The M.S. designation requires completing a 30 credit-hour program subject to the following requirements. A cumulative GPA of 3.0 ("A" = 4.0) is required for all coursework taken at the University. This policy is consistent with Mechanical Engineering department policy and University policy. No grade below B is allowed for any M.S. core course. Failure to earn a grade of B in a M.S. core course requires retaking the course. Courses must be taken for a letter grade--not Pass/Fail (unless the course is only offered as Pass/Fail).

If a student is entering from another graduate program, not more than 50% of required grade course work from another institution may be transferred. These transfer credits may be applied to the core course requirements including the mathematics requirement, or to the elective requirements. All transferred course credits must have the grade of "B" or higher and have been earned while enrolled as a graduate student. All transfer credits must be accompanied by transcripts which verify the grades earned. Course descriptions might also be required. Transfer courses on the Plan of Study must be approved by the student's Advisory Committee. Enrollment in 6000-level and 7000-level courses typically consists of only Doctoral students. See the Sample Plan of Study for an example schedule to complete the required courses.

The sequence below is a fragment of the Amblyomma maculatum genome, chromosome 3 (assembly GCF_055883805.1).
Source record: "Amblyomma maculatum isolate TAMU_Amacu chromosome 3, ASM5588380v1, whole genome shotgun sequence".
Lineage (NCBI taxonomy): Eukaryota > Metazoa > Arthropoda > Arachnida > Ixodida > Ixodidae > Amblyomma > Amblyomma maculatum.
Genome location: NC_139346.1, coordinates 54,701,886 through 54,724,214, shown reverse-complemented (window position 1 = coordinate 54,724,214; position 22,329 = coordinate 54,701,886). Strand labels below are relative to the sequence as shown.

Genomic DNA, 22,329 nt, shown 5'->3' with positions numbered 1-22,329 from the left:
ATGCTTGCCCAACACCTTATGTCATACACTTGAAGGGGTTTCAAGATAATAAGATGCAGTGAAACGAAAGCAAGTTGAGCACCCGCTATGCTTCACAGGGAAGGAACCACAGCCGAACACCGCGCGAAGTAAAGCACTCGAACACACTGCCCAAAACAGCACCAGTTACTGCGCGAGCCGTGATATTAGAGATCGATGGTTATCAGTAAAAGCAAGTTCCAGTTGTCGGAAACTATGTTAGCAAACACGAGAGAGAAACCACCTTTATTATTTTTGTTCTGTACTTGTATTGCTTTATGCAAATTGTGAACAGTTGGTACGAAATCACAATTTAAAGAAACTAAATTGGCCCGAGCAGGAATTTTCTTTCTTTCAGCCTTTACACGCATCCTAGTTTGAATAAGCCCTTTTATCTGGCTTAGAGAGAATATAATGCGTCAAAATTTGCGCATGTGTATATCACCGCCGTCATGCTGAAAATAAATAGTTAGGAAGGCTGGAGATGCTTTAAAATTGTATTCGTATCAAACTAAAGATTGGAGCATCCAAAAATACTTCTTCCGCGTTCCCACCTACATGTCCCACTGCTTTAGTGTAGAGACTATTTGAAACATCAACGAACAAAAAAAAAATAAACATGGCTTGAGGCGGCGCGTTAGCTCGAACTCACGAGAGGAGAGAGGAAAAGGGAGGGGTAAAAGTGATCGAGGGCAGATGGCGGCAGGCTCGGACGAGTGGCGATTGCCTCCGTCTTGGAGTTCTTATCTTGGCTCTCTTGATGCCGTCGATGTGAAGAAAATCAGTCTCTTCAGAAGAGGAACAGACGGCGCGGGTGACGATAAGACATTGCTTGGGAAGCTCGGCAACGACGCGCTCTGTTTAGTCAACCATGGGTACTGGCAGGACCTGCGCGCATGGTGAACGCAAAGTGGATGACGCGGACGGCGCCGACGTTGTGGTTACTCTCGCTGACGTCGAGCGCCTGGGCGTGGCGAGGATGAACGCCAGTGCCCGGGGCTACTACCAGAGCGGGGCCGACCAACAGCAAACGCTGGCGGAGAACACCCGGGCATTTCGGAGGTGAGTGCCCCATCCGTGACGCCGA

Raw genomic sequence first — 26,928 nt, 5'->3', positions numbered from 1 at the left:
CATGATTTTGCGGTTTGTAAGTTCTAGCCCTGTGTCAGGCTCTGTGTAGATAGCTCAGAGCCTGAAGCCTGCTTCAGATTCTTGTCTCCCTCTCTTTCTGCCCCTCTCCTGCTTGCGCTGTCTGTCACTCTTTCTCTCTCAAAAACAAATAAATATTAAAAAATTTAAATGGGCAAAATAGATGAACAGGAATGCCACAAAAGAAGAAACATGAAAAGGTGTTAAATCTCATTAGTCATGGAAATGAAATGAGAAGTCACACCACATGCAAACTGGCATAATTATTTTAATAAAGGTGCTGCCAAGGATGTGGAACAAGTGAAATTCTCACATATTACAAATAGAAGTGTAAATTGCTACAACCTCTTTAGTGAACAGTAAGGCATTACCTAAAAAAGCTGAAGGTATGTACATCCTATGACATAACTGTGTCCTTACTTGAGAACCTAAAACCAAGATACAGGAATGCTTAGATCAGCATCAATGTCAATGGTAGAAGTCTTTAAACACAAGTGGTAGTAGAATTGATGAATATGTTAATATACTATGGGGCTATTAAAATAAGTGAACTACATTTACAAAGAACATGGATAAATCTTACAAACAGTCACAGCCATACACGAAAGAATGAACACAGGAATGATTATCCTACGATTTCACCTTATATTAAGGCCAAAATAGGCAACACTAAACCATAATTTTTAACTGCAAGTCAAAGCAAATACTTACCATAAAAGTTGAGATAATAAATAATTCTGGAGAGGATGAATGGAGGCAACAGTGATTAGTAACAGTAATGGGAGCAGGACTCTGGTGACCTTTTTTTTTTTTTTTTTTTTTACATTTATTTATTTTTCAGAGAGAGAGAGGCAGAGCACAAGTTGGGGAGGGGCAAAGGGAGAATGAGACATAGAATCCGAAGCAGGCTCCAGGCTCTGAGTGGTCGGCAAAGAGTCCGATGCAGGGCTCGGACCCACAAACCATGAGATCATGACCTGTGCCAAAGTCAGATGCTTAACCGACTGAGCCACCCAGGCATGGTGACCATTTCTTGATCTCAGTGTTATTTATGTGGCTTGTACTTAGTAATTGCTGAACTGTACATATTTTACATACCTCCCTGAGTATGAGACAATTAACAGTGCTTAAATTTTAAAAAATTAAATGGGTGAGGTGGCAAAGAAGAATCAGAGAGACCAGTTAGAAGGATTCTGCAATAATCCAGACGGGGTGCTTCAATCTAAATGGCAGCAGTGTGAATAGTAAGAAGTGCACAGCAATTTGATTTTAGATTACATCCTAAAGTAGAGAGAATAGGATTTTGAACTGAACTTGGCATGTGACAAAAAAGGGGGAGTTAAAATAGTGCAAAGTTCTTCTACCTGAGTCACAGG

Core Courses: All Master's students will complete the following five courses (total of 15 credit hours).

  • NSEG 5124 Nuclear Reactor Analysis (3 cr)
  • NSEG 5204 Nuclear Fuel Cycle (3 cr)
  • NSEG 5424 Reactor Thermal Hydraulics (3 cr)
  • NSEG 5604 Radiation Detection and Shielding (3 cr)